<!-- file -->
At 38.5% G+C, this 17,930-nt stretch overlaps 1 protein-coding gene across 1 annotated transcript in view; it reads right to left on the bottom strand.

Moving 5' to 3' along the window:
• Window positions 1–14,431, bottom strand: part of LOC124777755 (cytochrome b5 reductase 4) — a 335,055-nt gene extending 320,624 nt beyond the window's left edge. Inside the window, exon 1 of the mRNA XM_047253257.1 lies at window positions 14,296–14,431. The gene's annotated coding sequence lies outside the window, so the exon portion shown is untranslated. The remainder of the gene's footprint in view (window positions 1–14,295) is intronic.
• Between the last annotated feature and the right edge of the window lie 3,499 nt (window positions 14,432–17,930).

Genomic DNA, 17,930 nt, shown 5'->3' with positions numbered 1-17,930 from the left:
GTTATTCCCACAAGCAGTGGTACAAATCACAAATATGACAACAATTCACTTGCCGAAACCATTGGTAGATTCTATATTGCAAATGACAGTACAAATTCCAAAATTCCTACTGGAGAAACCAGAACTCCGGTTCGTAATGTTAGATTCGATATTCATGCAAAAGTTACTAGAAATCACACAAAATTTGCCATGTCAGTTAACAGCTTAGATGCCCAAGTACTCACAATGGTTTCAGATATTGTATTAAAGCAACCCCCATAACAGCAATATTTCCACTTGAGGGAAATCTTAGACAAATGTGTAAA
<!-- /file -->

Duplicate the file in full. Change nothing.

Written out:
At 38.5% G+C, this 17,930-nt stretch overlaps 1 protein-coding gene across 1 annotated transcript in view; it reads right to left on the bottom strand.

Moving 5' to 3' along the window:
• Window positions 1–14,431, bottom strand: part of LOC124777755 (cytochrome b5 reductase 4) — a 335,055-nt gene extending 320,624 nt beyond the window's left edge. Inside the window, exon 1 of the mRNA XM_047253257.1 lies at window positions 14,296–14,431. The gene's annotated coding sequence lies outside the window, so the exon portion shown is untranslated. The remainder of the gene's footprint in view (window positions 1–14,295) is intronic.
• Between the last annotated feature and the right edge of the window lie 3,499 nt (window positions 14,432–17,930).

Genomic DNA, 17,930 nt, shown 5'->3' with positions numbered 1-17,930 from the left:
GTTATTCCCACAAGCAGTGGTACAAATCACAAATATGACAACAATTCACTTGCCGAAACCATTGGTAGATTCTATATTGCAAATGACAGTACAAATTCCAAAATTCCTACTGGAGAAACCAGAACTCCGGTTCGTAATGTTAGATTCGATATTCATGCAAAAGTTACTAGAAATCACACAAAATTTGCCATGTCAGTTAACAGCTTAGATGCCCAAGTACTCACAATGGTTTCAGATATTGTATTAAAGCAACCCCCATAACAGCAATATTTCCACTTGAGGGAAATCTTAGACAAATGTGTAAA